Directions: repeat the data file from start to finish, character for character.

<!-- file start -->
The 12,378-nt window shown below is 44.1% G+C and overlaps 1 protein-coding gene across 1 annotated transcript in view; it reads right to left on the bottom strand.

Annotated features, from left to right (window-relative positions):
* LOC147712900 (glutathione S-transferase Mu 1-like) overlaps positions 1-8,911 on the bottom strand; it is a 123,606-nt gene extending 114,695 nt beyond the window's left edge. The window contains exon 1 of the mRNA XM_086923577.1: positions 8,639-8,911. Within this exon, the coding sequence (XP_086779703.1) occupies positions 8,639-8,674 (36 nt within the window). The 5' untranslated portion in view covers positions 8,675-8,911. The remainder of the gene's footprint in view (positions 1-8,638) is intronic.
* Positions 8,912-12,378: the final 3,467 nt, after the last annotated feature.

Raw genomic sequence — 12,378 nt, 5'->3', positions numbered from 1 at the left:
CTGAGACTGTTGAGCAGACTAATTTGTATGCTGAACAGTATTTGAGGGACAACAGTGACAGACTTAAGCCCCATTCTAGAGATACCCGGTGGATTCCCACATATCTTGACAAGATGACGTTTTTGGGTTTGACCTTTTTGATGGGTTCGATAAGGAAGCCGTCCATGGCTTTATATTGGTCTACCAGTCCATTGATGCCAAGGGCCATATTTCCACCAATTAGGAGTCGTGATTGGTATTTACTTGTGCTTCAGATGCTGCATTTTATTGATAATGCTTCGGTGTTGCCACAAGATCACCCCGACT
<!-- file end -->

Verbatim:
The 12,378-nt window shown below is 44.1% G+C and overlaps 1 protein-coding gene across 1 annotated transcript in view; it reads right to left on the bottom strand.

Annotated features, from left to right (window-relative positions):
* LOC147712900 (glutathione S-transferase Mu 1-like) overlaps positions 1-8,911 on the bottom strand; it is a 123,606-nt gene extending 114,695 nt beyond the window's left edge. The window contains exon 1 of the mRNA XM_086923577.1: positions 8,639-8,911. Within this exon, the coding sequence (XP_086779703.1) occupies positions 8,639-8,674 (36 nt within the window). The 5' untranslated portion in view covers positions 8,675-8,911. The remainder of the gene's footprint in view (positions 1-8,638) is intronic.
* Positions 8,912-12,378: the final 3,467 nt, after the last annotated feature.

Raw genomic sequence — 12,378 nt, 5'->3', positions numbered from 1 at the left:
CTGAGACTGTTGAGCAGACTAATTTGTATGCTGAACAGTATTTGAGGGACAACAGTGACAGACTTAAGCCCCATTCTAGAGATACCCGGTGGATTCCCACATATCTTGACAAGATGACGTTTTTGGGTTTGACCTTTTTGATGGGTTCGATAAGGAAGCCGTCCATGGCTTTATATTGGTCTACCAGTCCATTGATGCCAAGGGCCATATTTCCACCAATTAGGAGTCGTGATTGGTATTTACTTGTGCTTCAGATGCTGCATTTTATTGATAATGCTTCGGTGTTGCCACAAGATCACCCCGACT